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What is First Input Delay (FID) and Why it Matters?

First Input Delay is a Core Web Vitals metric and measures how long it takes for the browser to respond to the first user’s interaction with a page — that is, clicking on a link, tapping on a button, or interacting with another element.

Let’s say that you land on a site and click on a link. Of course, you would expect the page to answer as soon as possible, right? Unfortunately, this is not always the case. For instance, you may click on a link, and nothing happens for a while — it’s because the browser is not able to process the user’s request immediately.

In more technical words, it’s because the browser’s main thread is processing another request and can’t respond to the user’s one. Quite often, the requests that keep the browser busy are related to processing JavaScript files. We’ll go over the JS files in the next section and explain how to fix the main issues.

So, back to you: you click on a link and keep waiting for something to happen on the page… Pretty annoying, isn’t it?

That’s why FID is part of the Core Web Vitals metrics and helps measure a page’s user experience.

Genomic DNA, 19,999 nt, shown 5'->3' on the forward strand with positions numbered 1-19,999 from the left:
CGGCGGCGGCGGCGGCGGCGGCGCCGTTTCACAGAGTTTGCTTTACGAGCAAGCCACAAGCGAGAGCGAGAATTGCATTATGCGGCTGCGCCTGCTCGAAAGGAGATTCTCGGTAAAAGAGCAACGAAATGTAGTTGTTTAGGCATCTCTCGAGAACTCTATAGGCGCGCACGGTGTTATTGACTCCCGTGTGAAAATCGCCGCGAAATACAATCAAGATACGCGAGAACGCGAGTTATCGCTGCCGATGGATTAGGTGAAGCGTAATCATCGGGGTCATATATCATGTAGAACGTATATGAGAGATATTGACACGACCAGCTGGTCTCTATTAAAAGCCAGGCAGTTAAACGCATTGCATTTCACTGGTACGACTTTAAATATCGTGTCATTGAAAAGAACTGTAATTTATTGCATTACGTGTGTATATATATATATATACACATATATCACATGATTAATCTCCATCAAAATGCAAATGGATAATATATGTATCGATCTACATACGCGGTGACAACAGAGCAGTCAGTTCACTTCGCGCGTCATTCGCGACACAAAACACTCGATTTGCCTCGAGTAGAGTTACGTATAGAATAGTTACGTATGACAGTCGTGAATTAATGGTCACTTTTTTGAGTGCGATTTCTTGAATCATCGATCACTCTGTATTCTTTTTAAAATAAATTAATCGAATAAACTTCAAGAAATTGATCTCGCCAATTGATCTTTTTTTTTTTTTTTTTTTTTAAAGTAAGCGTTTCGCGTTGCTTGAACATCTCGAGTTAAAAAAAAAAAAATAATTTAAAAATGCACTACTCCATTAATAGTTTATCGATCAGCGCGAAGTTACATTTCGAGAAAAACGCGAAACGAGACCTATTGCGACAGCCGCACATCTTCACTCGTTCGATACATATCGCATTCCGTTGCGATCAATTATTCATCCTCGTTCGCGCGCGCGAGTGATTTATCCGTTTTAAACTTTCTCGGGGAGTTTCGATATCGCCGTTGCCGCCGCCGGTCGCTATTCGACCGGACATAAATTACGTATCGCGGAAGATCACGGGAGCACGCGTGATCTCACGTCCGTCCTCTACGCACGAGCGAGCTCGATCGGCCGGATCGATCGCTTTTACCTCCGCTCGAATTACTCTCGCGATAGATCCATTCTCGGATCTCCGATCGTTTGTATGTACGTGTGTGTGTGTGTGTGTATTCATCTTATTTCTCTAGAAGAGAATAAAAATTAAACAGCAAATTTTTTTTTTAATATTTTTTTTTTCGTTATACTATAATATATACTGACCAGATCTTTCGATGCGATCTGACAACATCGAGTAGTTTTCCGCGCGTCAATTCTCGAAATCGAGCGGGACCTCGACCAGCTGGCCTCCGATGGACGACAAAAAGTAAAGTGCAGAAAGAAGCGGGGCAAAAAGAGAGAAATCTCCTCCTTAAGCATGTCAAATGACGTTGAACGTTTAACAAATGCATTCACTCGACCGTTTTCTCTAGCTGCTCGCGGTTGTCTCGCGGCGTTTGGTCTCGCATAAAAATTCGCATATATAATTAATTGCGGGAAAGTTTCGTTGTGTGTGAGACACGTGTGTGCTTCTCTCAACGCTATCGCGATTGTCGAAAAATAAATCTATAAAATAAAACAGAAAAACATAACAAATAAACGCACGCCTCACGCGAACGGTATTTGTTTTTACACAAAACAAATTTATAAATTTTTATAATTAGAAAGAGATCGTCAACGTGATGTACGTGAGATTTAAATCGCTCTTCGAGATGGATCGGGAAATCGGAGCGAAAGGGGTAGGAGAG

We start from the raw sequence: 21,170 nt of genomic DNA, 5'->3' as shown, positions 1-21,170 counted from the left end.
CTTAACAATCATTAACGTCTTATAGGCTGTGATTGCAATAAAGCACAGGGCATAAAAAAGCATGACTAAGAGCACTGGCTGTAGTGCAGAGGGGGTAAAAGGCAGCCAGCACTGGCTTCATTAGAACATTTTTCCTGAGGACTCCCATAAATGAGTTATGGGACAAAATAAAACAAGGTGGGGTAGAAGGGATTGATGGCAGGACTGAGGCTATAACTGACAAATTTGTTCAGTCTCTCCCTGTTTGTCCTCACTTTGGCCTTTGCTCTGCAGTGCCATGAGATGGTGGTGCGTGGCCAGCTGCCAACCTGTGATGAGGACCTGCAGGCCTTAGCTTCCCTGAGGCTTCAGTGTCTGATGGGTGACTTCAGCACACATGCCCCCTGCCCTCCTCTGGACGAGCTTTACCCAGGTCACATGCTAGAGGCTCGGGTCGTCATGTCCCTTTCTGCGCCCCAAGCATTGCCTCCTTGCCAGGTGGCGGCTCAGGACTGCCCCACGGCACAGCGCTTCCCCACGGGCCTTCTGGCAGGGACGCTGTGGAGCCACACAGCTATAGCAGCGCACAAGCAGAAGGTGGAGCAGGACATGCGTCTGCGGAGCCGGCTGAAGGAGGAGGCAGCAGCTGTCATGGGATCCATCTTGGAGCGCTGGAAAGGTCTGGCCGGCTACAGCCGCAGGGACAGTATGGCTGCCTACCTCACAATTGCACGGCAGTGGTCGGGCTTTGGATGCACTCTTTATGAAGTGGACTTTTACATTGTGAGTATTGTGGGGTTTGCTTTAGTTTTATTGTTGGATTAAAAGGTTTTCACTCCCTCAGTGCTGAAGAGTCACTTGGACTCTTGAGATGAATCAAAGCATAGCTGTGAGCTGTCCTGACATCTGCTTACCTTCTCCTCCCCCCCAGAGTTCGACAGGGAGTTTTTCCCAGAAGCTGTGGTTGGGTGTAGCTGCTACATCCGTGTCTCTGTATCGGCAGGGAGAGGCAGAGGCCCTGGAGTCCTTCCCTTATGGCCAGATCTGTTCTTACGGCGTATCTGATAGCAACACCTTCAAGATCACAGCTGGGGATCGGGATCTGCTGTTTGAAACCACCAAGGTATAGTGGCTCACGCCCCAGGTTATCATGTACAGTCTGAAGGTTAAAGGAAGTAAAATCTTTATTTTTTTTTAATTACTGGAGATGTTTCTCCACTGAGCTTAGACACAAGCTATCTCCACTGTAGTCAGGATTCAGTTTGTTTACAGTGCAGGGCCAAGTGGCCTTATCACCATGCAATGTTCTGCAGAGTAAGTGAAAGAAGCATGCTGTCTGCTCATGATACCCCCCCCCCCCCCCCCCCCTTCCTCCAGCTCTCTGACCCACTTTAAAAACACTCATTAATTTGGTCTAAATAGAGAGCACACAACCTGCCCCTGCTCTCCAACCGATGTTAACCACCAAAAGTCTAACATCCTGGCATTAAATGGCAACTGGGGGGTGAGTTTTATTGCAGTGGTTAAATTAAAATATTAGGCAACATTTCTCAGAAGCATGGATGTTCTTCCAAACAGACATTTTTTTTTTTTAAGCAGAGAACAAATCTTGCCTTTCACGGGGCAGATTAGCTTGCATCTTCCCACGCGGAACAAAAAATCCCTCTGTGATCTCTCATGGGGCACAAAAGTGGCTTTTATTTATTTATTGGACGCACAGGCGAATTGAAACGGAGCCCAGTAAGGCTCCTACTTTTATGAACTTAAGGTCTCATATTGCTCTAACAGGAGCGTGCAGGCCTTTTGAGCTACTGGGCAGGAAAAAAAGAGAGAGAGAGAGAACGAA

Unlike the other two Core Web Vitals metrics, FID can only be measured on the field — after all, it’s all about users’ interaction.

For this reason, some tools, such as Lighthouse, can’t measure the First Input Delay and use Total Blocking Time as a proxy. TBT is a lab metric that also measures interactivity and responsiveness (without user interaction). As long as the TBT score is good, the FID grade should also be fine.

TBT accounts for 25% of the overall PageSpeed Insights score. It’s the highest weight, and only LCP has the same one. By improving TBT performance, you’ll likely improve your page speed grade and the FID performance.

What’s a good FID score

First Input Delay

As for the other Core Web Vitals, scores are divided into three buckets: Good, Needs improvement, and Poor.